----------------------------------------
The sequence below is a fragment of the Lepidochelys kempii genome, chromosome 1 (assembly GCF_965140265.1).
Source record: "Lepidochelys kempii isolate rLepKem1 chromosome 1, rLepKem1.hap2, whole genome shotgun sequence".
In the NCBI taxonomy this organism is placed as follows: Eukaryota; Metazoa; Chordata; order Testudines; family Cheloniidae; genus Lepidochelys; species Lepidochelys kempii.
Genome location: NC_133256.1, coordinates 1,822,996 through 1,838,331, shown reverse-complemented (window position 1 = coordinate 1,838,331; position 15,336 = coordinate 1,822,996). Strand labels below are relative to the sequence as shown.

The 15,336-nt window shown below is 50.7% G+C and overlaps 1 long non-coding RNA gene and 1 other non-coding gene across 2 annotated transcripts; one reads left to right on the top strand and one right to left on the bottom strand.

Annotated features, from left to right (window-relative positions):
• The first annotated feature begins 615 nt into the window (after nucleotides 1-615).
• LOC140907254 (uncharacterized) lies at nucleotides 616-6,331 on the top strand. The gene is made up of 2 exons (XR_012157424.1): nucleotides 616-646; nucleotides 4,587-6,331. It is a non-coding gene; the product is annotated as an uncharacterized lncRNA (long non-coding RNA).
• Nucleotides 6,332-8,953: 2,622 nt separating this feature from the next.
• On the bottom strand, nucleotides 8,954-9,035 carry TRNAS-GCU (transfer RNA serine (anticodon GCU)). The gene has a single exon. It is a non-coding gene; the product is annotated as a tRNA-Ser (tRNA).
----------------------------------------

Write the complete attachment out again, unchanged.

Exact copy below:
The sequence below is a fragment of the Lepidochelys kempii genome, chromosome 1 (assembly GCF_965140265.1).
Source record: "Lepidochelys kempii isolate rLepKem1 chromosome 1, rLepKem1.hap2, whole genome shotgun sequence".
In the NCBI taxonomy this organism is placed as follows: Eukaryota; Metazoa; Chordata; order Testudines; family Cheloniidae; genus Lepidochelys; species Lepidochelys kempii.
Genome location: NC_133256.1, coordinates 1,822,996 through 1,838,331, shown reverse-complemented (window position 1 = coordinate 1,838,331; position 15,336 = coordinate 1,822,996). Strand labels below are relative to the sequence as shown.

The 15,336-nt window shown below is 50.7% G+C and overlaps 1 long non-coding RNA gene and 1 other non-coding gene across 2 annotated transcripts; one reads left to right on the top strand and one right to left on the bottom strand.

Annotated features, from left to right (window-relative positions):
• The first annotated feature begins 615 nt into the window (after nucleotides 1-615).
• LOC140907254 (uncharacterized) lies at nucleotides 616-6,331 on the top strand. The gene is made up of 2 exons (XR_012157424.1): nucleotides 616-646; nucleotides 4,587-6,331. It is a non-coding gene; the product is annotated as an uncharacterized lncRNA (long non-coding RNA).
• Nucleotides 6,332-8,953: 2,622 nt separating this feature from the next.
• On the bottom strand, nucleotides 8,954-9,035 carry TRNAS-GCU (transfer RNA serine (anticodon GCU)). The gene has a single exon. It is a non-coding gene; the product is annotated as a tRNA-Ser (tRNA).